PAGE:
In order for the sum in (1) to make sense, the signal g needs to be periodically extended, i.e., we assume that for each k. When computing the correlation (f:g), the signal f is the feature that we wish to detect within the signal. Usually the signal f is similar to the abnormal heartbeat signal shown in the middle of Figure (1), in the sense that the values of f are 0 except near the central portion of the signal. This reduces the distortion that results from assuming that g is periodic. We will describe their use in feature detection The rationale behind using the correlation (f:g) to detect the location of f within g is the following. If a portion of g matches the form of the central portion of f – where the significant, non-zero values are concentrated - then for a certain value of k, the terms in (1) will all be squares.
This produces a positive sum which is generally larger than the sums for the other values of (f:g). In order to normalize this largest value so that it equals 1, we shall divide the values of (f:g) by the energy of f. That is, we denote the normalized correlation of f with g by (f:g), and the k th value of (f:g) is where
We can show that under the right conditions, the maximum value for <f:g> is approximately 1. As an example of this ides we show at the bottom of Figure (1) the graph of the squares of the positive values of the normalized correlation <f:g> for the abnormal heartbeat and Signal C. Notice how the maximum for this graph clearly locates the position of the heartbeat with in Signal C. The value of this maximum is 1, thus proving the following simple criterion for locating an abnormal heartbeat: if a normalized correlation value is near 1, then an abnormal heartbeat is probably present at the location of this value. We have ignored the negative values of normalized correlation because a negative value of <f:g> indicates a preponderance of oppositely signed values, which is a clear indication that the values of f and g are not matched.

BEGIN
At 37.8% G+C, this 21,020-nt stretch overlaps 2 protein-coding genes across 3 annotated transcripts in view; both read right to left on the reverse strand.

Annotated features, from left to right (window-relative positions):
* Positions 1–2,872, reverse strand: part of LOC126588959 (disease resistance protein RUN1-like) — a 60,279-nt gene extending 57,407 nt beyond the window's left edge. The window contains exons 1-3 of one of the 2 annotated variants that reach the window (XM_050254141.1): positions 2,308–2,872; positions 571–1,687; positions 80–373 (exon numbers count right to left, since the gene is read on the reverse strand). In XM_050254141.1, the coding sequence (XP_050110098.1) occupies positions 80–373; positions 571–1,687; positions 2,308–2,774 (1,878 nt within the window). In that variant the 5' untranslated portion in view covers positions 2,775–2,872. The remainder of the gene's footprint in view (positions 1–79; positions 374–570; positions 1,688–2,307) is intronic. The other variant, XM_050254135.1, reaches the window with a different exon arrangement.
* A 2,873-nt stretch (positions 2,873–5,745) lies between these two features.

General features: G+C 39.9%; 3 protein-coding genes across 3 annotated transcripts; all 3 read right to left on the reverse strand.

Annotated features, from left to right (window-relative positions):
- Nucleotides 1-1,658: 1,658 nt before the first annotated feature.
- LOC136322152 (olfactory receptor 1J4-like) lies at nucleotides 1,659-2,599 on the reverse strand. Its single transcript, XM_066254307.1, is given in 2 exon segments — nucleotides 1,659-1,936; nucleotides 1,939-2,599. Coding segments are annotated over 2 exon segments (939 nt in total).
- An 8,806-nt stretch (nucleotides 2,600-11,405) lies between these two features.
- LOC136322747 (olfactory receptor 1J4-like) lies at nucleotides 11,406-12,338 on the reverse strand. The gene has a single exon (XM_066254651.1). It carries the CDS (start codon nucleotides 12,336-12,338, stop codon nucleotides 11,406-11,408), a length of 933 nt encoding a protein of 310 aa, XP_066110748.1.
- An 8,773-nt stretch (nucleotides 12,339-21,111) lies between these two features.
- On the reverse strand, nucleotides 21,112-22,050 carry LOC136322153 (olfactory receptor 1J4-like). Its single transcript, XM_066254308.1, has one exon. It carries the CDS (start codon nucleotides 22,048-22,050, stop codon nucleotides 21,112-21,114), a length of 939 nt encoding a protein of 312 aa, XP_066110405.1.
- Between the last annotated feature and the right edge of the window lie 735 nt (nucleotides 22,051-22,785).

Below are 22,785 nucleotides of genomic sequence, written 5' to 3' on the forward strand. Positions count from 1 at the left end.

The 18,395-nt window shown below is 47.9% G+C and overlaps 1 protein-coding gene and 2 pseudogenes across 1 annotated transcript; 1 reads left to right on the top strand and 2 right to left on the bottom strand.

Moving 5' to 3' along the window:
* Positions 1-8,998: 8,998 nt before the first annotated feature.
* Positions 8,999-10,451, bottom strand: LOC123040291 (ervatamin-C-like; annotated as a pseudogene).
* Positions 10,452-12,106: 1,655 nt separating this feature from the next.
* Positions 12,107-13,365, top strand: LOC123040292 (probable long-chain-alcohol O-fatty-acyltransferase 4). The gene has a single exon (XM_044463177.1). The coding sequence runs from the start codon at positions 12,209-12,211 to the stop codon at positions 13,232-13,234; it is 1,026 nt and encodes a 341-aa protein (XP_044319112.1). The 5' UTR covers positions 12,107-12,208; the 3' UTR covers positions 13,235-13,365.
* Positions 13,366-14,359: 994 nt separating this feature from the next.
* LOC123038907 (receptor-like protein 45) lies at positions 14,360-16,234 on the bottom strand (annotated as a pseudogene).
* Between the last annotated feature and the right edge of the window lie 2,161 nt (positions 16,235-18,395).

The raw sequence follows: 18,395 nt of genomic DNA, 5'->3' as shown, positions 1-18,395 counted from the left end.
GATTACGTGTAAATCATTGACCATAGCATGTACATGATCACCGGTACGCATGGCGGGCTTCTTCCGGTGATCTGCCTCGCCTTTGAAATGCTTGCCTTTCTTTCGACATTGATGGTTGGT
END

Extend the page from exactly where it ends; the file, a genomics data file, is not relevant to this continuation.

The squaring serves to emphasize the value near 1. It is not necessary , but produces a more easily interpretable graph – a graph for which the maximum value near 1 more clearly stands out from smaller values. Notice that there are smaller peaks in the bottom graph of Figure (1) that mark the locations of the normal heartbeat in Signal C. These smaller peaks are present because the abnormal heartbeat was created by forming a sum of a normal heartbeat plus a high frequency “noise” term. Consequently, these peaks reflect a partial correspondence between the normal heartbeat term and each of the normal heartbeats in signal C. We shall now describe a wavelet based method for suppressing these peaks in the detection signal resulting from the normal heartbeats. While this may not be necessary for the case of Signal C, it might be desired for other signals.
As we know in the previous section, the higher the level k of the averaged signal A k , the nearer to zero are the low frequencies which make up the non-zero values of the averaged signal’s spectrum . Hence by subtracting away from Signal C an averaged signal A k for high enough k, we can remove the low frequency values from the spectrum, of f that rise from the normal heartbeat. Each normal heartbeat in Signal C has a spectrum that has significant values only for very low frequencies in comparison to high frequency oscillations that are clearly visible in the abnormal heartbeat. Our method consists, therefore, of subtracting away an averaged signal from Signal C.
For example at the top of Figure 1(b) we show the signal that is the difference between Signal C and its fourth averaged signal A 4 . Comparing this signal with signal C we can see that the normal heratbeats have been removed, but there is till a residue corresponding to the abnormal heartbeat. In the middle of Figure 1(b) we show the signal graph of all the squares of positive values of the normalized correlation of the middle signal with the top signal . This signal clearly locates the position of the abnormal heartbeat, at the same location as before, but without the secondary peaks for the normal heartbeats.